Local food shelves are expecting to be busy again now that the $300 supplement in federal jobless benefits has expired.
John Sayles, CEO of the Vermont Foodbank, said food distribution has almost doubled during the COVID-19 pandemic and the foodbank is committed to continuing to meet the need.
“Food insecurity is financial insecurity,” Sayles said. “I am concerned about the loss of the unemployment benefits. That it is going to be really challenging for some folks out there.”
Three related programs recently expired — Pandemic Unemployment Assistance, Federal Pandemic Unemployment Compensation and Pandemic Emergency Unemployment Compensation. The unemployment program provided an additional $300 per week to those out of a job during the pandemic.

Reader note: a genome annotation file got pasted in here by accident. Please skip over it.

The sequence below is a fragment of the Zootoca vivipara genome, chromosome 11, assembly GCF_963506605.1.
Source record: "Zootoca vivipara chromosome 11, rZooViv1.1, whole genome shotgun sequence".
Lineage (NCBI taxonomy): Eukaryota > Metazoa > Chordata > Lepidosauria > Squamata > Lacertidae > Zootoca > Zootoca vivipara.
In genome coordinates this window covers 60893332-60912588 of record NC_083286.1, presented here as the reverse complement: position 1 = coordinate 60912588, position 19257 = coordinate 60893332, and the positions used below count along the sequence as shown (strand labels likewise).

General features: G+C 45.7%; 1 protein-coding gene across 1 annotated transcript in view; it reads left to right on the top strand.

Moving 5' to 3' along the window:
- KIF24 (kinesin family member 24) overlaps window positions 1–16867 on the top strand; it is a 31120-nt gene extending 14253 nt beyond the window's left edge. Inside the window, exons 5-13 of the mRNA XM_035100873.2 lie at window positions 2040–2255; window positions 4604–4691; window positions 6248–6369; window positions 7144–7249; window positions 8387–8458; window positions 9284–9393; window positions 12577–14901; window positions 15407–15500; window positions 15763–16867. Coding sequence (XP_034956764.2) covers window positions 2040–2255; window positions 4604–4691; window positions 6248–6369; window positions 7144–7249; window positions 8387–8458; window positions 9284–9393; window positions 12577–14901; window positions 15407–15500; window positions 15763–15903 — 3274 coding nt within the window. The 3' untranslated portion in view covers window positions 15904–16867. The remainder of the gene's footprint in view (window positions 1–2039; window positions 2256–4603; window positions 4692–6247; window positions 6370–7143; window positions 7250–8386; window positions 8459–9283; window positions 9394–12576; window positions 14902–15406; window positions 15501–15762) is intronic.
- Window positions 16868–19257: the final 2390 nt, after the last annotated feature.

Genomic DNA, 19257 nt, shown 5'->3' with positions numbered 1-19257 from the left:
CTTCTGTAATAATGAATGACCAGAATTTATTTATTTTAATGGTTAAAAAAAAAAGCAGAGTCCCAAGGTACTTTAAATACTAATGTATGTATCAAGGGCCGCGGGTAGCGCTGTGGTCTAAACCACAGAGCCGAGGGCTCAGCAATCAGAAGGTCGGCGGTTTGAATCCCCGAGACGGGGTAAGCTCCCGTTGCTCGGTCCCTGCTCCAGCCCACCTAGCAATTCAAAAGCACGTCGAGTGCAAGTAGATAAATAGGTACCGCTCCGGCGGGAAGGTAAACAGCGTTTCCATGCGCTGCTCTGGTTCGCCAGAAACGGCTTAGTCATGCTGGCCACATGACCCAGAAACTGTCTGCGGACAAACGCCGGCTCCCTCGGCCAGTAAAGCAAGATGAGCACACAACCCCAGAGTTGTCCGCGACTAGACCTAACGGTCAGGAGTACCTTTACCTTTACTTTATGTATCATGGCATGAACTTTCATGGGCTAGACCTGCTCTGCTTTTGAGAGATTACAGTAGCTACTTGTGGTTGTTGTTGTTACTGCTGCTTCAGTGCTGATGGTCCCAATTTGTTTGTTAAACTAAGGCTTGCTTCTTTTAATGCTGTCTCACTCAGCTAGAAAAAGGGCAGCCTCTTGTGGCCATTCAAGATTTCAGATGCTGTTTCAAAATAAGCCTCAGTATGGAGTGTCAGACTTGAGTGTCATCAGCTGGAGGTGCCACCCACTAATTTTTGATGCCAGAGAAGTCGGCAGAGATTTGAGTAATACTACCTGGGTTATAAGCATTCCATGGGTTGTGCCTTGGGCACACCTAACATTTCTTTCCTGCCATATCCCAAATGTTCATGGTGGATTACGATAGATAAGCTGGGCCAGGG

Sayles said he has seen a lot of working families reaching out.
“Forty percent of the new folks that come to get food help in the last two years have never looked for help before,” Sayles said. “I guess if there was one group that most uses charitable food, it’s families mostly headed by single moms.”
Farryl Bertmann is the program director of the Masters of Dietetics Program at the University of Vermont.
“Seeing groups of BIPOC populations that not only had a higher level of food insecurity but the recovery rate was lower than white Vermonters,” Bertmann said.
Jaime Bedard, executive director of Just Basics, is the umbrella organization for the Montpellier Food Pantry. said they see an average of 50 to 80 people a day. She’s not worried about having enough food to meet the demand, but workers are more scarce.
“I am worried about having enough staff and volunteers because we are still doing curbside and that takes a lot more people power,” Bedard said.